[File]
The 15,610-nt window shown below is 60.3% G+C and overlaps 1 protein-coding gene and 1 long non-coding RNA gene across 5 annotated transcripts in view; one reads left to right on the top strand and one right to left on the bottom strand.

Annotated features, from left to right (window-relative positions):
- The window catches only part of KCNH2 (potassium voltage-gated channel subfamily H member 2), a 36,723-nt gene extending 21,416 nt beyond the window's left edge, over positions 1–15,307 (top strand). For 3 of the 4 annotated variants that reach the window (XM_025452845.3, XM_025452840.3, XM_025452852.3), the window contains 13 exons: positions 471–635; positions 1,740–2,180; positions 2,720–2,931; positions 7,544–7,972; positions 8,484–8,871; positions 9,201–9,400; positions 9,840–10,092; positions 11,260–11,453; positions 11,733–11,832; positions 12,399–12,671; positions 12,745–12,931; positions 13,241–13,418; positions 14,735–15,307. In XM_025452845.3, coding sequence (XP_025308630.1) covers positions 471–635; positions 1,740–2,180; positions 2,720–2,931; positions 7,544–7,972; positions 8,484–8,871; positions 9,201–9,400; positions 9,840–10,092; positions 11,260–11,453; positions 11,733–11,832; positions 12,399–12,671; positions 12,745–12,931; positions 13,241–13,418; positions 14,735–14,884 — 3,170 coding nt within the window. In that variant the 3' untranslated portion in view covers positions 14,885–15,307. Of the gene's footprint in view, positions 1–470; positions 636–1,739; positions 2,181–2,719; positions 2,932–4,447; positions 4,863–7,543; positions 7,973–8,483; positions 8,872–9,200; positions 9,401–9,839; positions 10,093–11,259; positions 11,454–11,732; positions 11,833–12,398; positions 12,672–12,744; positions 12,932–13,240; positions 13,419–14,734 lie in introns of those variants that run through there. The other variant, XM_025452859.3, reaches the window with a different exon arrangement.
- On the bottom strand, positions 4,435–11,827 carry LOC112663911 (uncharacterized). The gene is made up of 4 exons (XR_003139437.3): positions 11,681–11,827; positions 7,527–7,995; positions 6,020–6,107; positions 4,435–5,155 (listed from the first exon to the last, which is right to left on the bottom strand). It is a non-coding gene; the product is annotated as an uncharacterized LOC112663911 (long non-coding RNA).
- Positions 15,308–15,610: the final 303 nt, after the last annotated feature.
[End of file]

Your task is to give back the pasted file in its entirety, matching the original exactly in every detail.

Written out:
The 15,610-nt window shown below is 60.3% G+C and overlaps 1 protein-coding gene and 1 long non-coding RNA gene across 5 annotated transcripts in view; one reads left to right on the top strand and one right to left on the bottom strand.

Annotated features, from left to right (window-relative positions):
- The window catches only part of KCNH2 (potassium voltage-gated channel subfamily H member 2), a 36,723-nt gene extending 21,416 nt beyond the window's left edge, over positions 1–15,307 (top strand). For 3 of the 4 annotated variants that reach the window (XM_025452845.3, XM_025452840.3, XM_025452852.3), the window contains 13 exons: positions 471–635; positions 1,740–2,180; positions 2,720–2,931; positions 7,544–7,972; positions 8,484–8,871; positions 9,201–9,400; positions 9,840–10,092; positions 11,260–11,453; positions 11,733–11,832; positions 12,399–12,671; positions 12,745–12,931; positions 13,241–13,418; positions 14,735–15,307. In XM_025452845.3, coding sequence (XP_025308630.1) covers positions 471–635; positions 1,740–2,180; positions 2,720–2,931; positions 7,544–7,972; positions 8,484–8,871; positions 9,201–9,400; positions 9,840–10,092; positions 11,260–11,453; positions 11,733–11,832; positions 12,399–12,671; positions 12,745–12,931; positions 13,241–13,418; positions 14,735–14,884 — 3,170 coding nt within the window. In that variant the 3' untranslated portion in view covers positions 14,885–15,307. Of the gene's footprint in view, positions 1–470; positions 636–1,739; positions 2,181–2,719; positions 2,932–4,447; positions 4,863–7,543; positions 7,973–8,483; positions 8,872–9,200; positions 9,401–9,839; positions 10,093–11,259; positions 11,454–11,732; positions 11,833–12,398; positions 12,672–12,744; positions 12,932–13,240; positions 13,419–14,734 lie in introns of those variants that run through there. The other variant, XM_025452859.3, reaches the window with a different exon arrangement.
- On the bottom strand, positions 4,435–11,827 carry LOC112663911 (uncharacterized). The gene is made up of 4 exons (XR_003139437.3): positions 11,681–11,827; positions 7,527–7,995; positions 6,020–6,107; positions 4,435–5,155 (listed from the first exon to the last, which is right to left on the bottom strand). It is a non-coding gene; the product is annotated as an uncharacterized LOC112663911 (long non-coding RNA).
- Positions 15,308–15,610: the final 303 nt, after the last annotated feature.